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Thursday, January 03 2019

Thirty years ago, crime was out of control. Then came ‘broken windows’ policing. “If a window in a building is broken and is left unrepaired, all the rest of the windows will soon be broken.” Broken windows are “a signal that no one cares” – an emboldening message for those who would commit serious crimes. Criminologist George L. Kelling along with political scientist James Q. Wilson came up with the idea of “broken windows.” 

It began in 1982 as a metaphor. A decade later, it became the operating philosophy of the New York City Police Department, where it helped transform America’s biggest city into one of its safest. As cited in William McGurn’s article, The Idea That Made America’s Cities Safer in WSJ (12/29/18), broken windows policing focused on preventing crime by maintaining public order, giving cops (and other authority figures) more discretion about how to go about it. It was an ‘upstream’ approach to policing that helped decrease the number of homicides nationwide by some 42% from the peak of 24,703 in 1991 to 14,249 in 2014.

Deacons must be husbands of only one wife, and good managers of their children and their own households. – 1Timothy 3:12. A solid marriage and family is seen scripturally as foundational for good management in the Church and in life. When a father leads spiritually by example, is engaged emotionally and prioritizes physical presence, relationships stay strong. This is an ‘upstream’ approach to fathering. Reinvigoration of churches on the fathering front is key for encouraging and equipping dads to be faithful fathers, dads that promptly repair ‘broken windows’ in their homes.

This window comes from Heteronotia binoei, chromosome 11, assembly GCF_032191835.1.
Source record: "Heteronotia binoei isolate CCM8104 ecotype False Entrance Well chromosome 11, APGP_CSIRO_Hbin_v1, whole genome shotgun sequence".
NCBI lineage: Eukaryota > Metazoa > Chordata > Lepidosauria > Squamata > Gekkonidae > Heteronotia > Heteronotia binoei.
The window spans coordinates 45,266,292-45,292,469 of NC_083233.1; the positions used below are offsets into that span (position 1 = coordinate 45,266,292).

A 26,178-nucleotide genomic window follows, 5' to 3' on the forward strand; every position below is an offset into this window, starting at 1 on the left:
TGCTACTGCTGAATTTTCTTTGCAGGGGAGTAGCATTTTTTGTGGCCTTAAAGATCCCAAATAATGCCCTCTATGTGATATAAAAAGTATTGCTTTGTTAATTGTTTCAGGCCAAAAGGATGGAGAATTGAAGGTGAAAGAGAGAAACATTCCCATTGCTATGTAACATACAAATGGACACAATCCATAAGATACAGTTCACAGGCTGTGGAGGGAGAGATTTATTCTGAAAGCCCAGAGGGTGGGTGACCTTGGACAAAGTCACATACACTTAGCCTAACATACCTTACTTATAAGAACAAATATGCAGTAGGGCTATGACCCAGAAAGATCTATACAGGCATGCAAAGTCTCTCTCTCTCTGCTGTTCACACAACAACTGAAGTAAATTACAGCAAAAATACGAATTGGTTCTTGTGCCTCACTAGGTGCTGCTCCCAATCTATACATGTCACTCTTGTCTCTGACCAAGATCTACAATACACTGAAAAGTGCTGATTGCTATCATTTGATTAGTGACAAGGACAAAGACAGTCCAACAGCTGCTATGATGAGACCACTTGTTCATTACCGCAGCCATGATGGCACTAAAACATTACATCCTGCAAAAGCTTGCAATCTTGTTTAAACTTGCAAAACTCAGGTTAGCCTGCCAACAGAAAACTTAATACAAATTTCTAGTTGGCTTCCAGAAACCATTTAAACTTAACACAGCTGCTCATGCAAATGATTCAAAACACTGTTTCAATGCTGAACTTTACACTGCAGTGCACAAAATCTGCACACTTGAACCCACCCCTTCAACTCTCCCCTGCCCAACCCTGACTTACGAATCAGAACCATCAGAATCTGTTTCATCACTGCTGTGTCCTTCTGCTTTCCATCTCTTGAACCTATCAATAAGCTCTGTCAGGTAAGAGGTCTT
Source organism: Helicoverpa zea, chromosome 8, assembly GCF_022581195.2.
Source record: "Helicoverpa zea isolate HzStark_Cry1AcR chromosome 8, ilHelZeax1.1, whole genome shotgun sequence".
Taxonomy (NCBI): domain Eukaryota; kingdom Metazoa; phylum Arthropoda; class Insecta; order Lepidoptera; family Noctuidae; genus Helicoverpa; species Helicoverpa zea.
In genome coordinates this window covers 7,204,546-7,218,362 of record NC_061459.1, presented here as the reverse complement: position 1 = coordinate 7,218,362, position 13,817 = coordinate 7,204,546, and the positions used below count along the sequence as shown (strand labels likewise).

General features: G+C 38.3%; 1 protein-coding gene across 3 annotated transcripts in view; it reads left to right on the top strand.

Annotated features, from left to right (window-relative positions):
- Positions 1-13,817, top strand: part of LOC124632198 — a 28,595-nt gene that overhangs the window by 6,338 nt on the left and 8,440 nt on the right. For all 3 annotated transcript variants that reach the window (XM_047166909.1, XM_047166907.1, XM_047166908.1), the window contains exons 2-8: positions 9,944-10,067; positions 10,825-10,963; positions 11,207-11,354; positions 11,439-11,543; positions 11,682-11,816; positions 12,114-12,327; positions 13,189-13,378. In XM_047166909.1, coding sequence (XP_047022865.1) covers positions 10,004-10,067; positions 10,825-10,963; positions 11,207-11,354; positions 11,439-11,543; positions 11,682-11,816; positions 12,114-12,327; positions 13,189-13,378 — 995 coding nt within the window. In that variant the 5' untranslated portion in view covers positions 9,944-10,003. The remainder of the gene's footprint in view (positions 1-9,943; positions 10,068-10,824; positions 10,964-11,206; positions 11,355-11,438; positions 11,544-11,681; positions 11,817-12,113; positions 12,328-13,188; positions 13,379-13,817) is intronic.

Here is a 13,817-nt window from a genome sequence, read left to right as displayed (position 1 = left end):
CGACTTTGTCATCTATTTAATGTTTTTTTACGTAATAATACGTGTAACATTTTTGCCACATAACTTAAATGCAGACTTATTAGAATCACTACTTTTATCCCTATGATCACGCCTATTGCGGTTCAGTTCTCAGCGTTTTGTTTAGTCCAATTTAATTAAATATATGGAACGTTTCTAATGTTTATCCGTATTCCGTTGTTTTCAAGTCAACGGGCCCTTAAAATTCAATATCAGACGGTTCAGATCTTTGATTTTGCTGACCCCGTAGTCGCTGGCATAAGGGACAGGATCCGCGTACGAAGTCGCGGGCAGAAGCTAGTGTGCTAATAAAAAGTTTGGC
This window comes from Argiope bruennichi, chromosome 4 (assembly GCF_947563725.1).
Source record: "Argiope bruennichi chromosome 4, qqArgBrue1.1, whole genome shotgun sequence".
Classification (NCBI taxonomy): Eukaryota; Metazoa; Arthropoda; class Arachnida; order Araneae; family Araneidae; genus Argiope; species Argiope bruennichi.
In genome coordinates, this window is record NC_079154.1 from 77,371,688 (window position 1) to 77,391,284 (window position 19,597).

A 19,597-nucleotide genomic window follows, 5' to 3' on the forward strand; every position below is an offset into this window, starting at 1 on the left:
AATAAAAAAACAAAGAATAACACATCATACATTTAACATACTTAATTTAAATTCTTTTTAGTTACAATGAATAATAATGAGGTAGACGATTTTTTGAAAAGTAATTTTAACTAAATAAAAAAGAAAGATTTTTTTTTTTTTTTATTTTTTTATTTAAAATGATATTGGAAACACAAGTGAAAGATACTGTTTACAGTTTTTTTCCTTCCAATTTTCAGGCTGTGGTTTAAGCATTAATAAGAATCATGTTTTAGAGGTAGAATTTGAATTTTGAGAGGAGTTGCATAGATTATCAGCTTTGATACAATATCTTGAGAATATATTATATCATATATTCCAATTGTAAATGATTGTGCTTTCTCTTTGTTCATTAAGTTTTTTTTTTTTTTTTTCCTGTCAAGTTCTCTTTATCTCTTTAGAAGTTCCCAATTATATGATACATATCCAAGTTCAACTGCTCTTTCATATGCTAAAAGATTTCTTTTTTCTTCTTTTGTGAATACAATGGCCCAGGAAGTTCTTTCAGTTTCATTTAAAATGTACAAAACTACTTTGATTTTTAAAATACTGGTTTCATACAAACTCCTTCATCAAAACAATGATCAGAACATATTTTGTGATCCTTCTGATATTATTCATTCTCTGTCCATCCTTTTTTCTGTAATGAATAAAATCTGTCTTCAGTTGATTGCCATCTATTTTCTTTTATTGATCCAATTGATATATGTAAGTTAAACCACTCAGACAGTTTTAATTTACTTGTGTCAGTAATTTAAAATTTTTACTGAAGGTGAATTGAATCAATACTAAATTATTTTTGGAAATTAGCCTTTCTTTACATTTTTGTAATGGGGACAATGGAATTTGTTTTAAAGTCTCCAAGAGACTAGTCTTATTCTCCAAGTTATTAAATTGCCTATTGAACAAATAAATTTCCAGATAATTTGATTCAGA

Broken windows in a man’s life result from wounds such as an unhealthy relationship with his dad, trauma incurred as a kid or as an adult, a job loss or stress in marriage. Wounded fathers can become overcomers that work hard to survive under stress but the broken windows get left unrepaired. Stress takes its toll – marriages fail, relationships are broken and broken relationships often lead to a broken faith. When fathers are marginalized, a generation grows up with more broken windows - alcohol, drugs, pornography and suicide. This is a call for churches to embrace an ‘upstream’ approach to fathering that encourages dads to address broken windows in life and in the home promptly for the sake of the next generation. Click HERE to see how to raise the bar for fathering in your church.

Prayer guide: Father, thank You for Your Son, the Word become flesh that walked this earth, lived a sinless life, obeyed You all the way to the point of death on a cross. He died, was buried and rose on the third day, conquering sin and death once and for all. He ascended back to You, having repaired the broken window of disconnect in relationship with You for all mankind. Now here am I, acting too weak to repair relatively such small windows broken in my life that impede and confuse a generation in need of relationship with You. Forgive me Lord. Grant me strength to address and promptly repair broken windows in my life and in my home. Shine Your Light ever so brightly over the home and through the family You have blessed me with across this new year. Amen.

A faithful father addresses broken windows in the home promptly.

Posted by: Wertz AT 06:00 pm   |  Permalink   |  3 Comments  |  Email
Comments:
Great word for the upcoming year!!! Thank you for the blessing of the truth in your life as you pass on the batons of faith in this thing called life. I started the New Year off repairing broken windows and will continue to do so until all windows are completely fixed.
Posted by Steven Golden on 01/03/2019 - 08:08 AM
Great message Rick! The broken windows explain so much.
Posted by Ken on 01/03/2019 - 09:54 AM
Rick-very interesting! Thanks for the great insights!
Posted by ron nichols on 01/03/2019 - 03:32 PM

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